9. Right reasons. Even though you should seek a reward, be careful not to be motivated by getting rich. Many people play the lottery hoping to cash in so they can kiss their jobs goodbye. However, “Money doesn’t buy happiness.” If you were to interview everyone who won a lottery, very few would say they are truly happier today. Choose to become a whistleblower because you want to right a wrong or because it is the right thing to do.

10. Keep your faith! This is similar to number 9, but reminds you that you will need to keep relying upon your faith and keep up your regular lifestyle and daily routines. Your fortitude will be tested. But with the right support system, you will be fulfilled while also doing the right thing by reporting fraud against the government.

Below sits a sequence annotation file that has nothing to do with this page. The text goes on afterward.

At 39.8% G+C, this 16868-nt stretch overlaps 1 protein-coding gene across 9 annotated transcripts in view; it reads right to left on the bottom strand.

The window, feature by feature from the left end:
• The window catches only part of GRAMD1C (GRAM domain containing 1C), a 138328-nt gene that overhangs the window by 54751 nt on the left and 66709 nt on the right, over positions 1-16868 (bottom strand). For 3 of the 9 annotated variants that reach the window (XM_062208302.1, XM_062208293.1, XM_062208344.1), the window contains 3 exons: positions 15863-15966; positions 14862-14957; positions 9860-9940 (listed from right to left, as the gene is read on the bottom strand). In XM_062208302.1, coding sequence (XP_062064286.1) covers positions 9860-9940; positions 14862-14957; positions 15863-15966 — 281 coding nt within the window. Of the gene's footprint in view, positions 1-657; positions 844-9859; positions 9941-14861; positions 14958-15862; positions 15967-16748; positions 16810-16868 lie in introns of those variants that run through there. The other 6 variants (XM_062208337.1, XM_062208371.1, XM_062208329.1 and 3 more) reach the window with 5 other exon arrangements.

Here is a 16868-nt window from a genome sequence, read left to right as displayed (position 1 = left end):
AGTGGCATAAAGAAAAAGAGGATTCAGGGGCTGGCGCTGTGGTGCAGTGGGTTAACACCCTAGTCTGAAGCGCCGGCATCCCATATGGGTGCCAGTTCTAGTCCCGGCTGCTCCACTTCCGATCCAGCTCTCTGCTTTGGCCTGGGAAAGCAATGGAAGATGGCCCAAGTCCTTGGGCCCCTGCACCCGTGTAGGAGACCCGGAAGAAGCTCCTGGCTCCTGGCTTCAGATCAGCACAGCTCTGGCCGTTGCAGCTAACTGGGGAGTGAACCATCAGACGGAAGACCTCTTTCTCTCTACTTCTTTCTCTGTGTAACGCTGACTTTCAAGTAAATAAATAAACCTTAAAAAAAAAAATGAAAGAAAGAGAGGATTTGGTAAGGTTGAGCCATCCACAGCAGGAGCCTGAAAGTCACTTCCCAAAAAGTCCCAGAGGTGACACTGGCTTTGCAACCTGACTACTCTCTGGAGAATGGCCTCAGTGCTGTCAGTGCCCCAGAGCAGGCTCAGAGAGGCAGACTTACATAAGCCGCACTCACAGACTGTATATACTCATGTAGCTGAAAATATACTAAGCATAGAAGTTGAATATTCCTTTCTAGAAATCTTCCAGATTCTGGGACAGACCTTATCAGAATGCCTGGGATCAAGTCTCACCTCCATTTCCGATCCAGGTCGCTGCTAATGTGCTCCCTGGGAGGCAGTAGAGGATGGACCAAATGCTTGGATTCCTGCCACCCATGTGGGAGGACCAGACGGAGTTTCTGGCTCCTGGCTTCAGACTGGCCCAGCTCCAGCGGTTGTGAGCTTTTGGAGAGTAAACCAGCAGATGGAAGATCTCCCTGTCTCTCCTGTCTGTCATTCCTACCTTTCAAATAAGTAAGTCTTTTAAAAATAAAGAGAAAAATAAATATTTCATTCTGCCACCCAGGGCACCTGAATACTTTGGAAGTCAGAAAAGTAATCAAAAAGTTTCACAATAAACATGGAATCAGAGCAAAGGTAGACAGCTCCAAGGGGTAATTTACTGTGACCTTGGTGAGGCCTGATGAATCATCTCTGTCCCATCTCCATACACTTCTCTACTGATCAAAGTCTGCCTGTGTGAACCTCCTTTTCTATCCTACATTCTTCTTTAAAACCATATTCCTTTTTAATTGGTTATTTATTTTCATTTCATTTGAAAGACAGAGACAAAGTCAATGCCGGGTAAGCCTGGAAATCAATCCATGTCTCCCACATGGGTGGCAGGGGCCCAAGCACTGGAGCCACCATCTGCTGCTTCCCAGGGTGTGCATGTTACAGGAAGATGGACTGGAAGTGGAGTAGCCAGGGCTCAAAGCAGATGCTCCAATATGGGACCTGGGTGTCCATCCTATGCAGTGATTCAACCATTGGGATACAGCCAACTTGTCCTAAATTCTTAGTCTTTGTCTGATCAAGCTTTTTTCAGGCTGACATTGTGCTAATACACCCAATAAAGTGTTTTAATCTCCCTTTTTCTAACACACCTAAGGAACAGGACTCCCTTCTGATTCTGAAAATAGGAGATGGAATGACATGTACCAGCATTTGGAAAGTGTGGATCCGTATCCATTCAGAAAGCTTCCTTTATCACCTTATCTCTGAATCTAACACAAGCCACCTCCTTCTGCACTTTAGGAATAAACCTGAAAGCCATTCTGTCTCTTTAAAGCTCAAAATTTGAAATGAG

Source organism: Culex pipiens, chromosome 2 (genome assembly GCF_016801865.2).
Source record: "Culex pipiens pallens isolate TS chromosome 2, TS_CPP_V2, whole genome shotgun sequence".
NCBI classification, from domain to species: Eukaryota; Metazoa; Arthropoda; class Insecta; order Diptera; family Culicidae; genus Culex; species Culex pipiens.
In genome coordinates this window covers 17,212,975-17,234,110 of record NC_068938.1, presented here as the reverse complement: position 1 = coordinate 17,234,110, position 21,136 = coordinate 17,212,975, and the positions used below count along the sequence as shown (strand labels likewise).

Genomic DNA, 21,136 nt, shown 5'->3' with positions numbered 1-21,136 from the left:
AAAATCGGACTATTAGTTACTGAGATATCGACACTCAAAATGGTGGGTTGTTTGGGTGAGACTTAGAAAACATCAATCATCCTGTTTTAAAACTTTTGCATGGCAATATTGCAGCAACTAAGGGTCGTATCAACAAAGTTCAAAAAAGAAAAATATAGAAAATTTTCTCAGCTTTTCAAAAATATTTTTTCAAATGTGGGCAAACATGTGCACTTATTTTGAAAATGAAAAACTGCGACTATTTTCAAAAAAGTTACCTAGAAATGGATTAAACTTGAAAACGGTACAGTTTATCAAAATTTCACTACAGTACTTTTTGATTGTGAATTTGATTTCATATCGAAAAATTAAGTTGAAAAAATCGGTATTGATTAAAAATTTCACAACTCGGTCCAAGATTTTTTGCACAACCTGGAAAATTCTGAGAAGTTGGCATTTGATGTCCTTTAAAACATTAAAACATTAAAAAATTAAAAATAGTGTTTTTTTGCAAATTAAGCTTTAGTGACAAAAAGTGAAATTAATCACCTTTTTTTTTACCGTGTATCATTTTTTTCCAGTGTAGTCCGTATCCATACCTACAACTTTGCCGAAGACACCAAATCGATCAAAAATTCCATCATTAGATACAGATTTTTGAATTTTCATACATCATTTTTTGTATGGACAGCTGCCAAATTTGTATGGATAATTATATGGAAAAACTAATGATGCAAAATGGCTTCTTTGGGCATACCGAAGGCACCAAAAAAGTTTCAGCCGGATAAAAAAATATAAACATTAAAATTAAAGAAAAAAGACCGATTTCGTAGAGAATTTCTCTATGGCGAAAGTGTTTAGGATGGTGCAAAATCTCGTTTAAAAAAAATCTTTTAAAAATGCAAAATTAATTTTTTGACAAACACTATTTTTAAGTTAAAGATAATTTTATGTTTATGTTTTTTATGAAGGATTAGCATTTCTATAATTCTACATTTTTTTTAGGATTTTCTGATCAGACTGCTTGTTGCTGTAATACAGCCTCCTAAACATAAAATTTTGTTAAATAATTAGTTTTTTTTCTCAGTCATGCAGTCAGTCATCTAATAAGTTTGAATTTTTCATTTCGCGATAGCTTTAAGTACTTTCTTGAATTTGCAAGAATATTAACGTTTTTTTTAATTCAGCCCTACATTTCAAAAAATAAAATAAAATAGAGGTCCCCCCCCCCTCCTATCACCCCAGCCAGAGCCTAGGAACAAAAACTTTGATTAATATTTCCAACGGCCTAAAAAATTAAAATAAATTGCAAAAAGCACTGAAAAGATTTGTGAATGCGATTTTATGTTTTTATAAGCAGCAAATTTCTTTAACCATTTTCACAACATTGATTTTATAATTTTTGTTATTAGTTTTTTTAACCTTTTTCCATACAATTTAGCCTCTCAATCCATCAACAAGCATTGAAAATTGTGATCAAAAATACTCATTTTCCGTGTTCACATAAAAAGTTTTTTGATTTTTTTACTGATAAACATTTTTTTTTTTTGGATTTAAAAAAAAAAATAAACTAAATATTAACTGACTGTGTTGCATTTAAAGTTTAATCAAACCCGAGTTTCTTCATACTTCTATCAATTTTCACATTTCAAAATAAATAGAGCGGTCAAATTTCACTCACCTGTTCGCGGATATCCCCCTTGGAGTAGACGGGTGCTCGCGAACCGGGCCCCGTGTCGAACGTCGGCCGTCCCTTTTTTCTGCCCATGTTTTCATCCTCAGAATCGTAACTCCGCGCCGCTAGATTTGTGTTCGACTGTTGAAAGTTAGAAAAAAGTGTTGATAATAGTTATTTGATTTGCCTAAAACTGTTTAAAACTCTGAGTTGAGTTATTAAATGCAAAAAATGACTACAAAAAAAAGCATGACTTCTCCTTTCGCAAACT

About the Author. Joel D. Hesch, Esq, worked over 15 years as an attorney with the Civil Fraud Section of the Department of Justice (DOJ) in Washington, D.C., which is the office overseeing the national whistleblower reward program. Joel has worked on fraud cases recovering nearly $1.5 billion and paying out hundreds of millions in rewards. Joel now exclusively represents whistleblowers nationwide who wish to report fraud and file for rewards. He has written a book outlining the main government reward program and another book outlining the IRS reward program. This website contains more details about reporting fraud against the government or how to earn a reward. (Contact me to find out in complete confidence if you have the right type of fraud allegations that the government pays rewards. Just fill out my form and I will personally review it.)

Click on the link below for a pdf version of this guide for whistleblowing article:

10 Tips for being a whistleblower claiming a reward for reporting fraud against the government